Four witnesses were present at the time of the gross inflowing leak in late July and early August 1954. Each indicated that there was a very considerable current of water flowing back into the cofferdam area, and that that current must have been connected with a sizeable opening leading from outside the cofferdam back into the area to be enclosed and dewatered. For the plaintiff, Gause, the diver who made an underwater investigation on August 2nd to discover the cause of the great resistance to pumping, testified in detail that he found a large cavern or crevice, lowered himself into it horizontally, and reported its existence topside; he also testified, specifically, that there was a flow of current coming from the bottom of the crevice. Mr. Mitchell, a supervisor for the contractor, testified that there was either a "large wide open channel" or "a deep, narrow trench" "in the bottom of the river"; that he personally probed from the surface into such a large opening; that he heard the diver's contemporaneous description of the opening over the intercom; that there clearly was a strong current at the spot manifested by "boils" in the water, one inside and the other outside the cofferdam; and that it was necessary, in order to stop this leak, to take several remedial measures — including the saturation of that whole corner of the cofferdam with heavy black clay and the dumping of large amounts of sandbags and other material. For the defendant, Mr. Rochelle, the Government's foundation engineer, declared that he thought the two "boils" (inside and outside the cofferdam area) were connected and that it was evident that a water stream came "from a hole in the bottom of the river"; he also testified that there was a "tremendous flow of water here" and that until the clay blanket was put down there was no real progress in stopping the major leak at the general place where plaintiff claims the cavern to have been. Mr. Bowman, the Government's project engineer and its witness, testified that the two pertinent "boils" were "big enough to see"; he agreed that the "volume and force of the water coming through whatever it was coming through was of such force that it boiled up at least 15 or 20 feet from the bottom" and that "it was of such quantity that you couldn't pump it out with your two 10,000 gallon-a-minute pumps and four 3,000-gallon pumps."10 He, too, testified that the "boils" were stopped by the clay blanket put down by plaintiff in the corner of the cofferdam area where it considered the large opening to be.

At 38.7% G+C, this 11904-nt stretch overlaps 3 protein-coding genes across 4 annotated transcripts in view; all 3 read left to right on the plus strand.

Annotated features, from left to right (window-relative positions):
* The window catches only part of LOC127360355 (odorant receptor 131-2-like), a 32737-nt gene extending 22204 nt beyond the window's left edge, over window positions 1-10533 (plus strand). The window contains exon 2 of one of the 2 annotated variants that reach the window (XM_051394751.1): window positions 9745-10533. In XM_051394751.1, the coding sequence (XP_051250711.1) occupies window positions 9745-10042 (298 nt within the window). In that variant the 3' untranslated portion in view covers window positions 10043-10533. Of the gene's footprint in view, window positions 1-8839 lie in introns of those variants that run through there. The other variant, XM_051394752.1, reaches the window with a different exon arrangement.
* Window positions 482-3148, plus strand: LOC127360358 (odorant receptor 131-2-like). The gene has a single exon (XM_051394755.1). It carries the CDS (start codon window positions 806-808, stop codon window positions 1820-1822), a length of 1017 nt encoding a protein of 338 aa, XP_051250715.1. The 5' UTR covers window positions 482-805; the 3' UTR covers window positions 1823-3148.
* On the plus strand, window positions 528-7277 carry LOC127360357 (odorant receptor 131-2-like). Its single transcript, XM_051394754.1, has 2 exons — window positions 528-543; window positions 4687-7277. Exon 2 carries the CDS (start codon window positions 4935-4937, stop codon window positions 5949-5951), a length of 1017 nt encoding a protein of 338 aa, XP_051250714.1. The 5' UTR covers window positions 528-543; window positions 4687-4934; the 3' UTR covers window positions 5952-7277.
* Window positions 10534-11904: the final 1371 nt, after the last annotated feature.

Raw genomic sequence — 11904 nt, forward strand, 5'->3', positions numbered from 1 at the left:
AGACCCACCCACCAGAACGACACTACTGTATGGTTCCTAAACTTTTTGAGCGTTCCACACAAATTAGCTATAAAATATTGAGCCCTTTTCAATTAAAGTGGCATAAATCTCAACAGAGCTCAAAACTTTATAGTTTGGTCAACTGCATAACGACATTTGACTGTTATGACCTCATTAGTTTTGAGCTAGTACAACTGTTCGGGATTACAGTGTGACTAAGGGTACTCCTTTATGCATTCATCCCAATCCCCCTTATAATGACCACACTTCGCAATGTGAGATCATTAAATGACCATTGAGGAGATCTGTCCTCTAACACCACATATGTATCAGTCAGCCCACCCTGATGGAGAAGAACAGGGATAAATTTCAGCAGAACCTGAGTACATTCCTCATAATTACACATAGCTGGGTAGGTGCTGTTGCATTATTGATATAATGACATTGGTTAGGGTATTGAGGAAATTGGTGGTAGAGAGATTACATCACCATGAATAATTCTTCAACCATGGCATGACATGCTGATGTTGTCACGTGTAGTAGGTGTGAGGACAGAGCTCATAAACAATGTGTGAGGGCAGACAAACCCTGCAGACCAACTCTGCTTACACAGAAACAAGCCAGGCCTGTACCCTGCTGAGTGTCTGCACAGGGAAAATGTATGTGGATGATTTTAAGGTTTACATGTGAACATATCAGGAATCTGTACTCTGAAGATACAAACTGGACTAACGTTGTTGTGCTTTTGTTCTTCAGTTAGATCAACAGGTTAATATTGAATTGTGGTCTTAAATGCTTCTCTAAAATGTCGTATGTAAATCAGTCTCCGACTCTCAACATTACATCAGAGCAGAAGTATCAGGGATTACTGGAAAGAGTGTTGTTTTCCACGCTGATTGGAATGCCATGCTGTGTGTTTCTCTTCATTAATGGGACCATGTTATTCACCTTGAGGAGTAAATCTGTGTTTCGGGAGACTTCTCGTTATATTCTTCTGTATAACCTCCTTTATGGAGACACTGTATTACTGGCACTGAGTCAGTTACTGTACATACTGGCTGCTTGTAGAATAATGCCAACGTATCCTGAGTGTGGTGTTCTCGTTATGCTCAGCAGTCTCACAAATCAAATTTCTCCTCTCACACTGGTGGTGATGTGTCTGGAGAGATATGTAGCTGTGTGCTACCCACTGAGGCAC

Added to this accord in all of the eyewitness testimony is the cardinal fact that an enormous amount of material was necessary to plug the leakage and allow the water in the cofferdam to be pumped out: clamshell loads of concrete; so many sandbags that, if they had not washed out, they would have protruded above fifteen feet of water; a heavy layer of black clay all around that corner of the cofferdam; asphalt grouting; an earthen dyke; and steel pilings. If the opening in the river bed had been small (e. g., one foot), as defendant contends, these stringent measures would not all have been necessary. Nor would they have been necessary if the back-flow, at the time of pumping, had been less than very large and very forceful. From all of this evidence (and other items) we cannot escape the conclusion that there was in fact a crevice, channel, hole, trench, or opening; that it was considerable in size; and that a large volume of water flowed through it in force.
What is there on the Government's part? We put aside at once the argument that plaintiff has failed to prove its precise claim that the opening was 12' by 4' in size and that the flow was 32,000 gallons per minute. To show a "changed condition" plaintiff did not have to demonstrate an opening of that exact magnitude and just that flowage. It sufficed to prove a large opening — much larger than the one-foot crevice the Board seemed willing to assume — through which passed a very considerable stream. As we have pointed out, such an opening was not to be anticipated under the contract. If, as we find, the existence of a large water-bearing channel was conclusively proved, the plaintiff cannot be made to fail because it may not have succeeded in demonstrating that the channel was exactly of the size, shape, location, and character claimed at the Board hearing.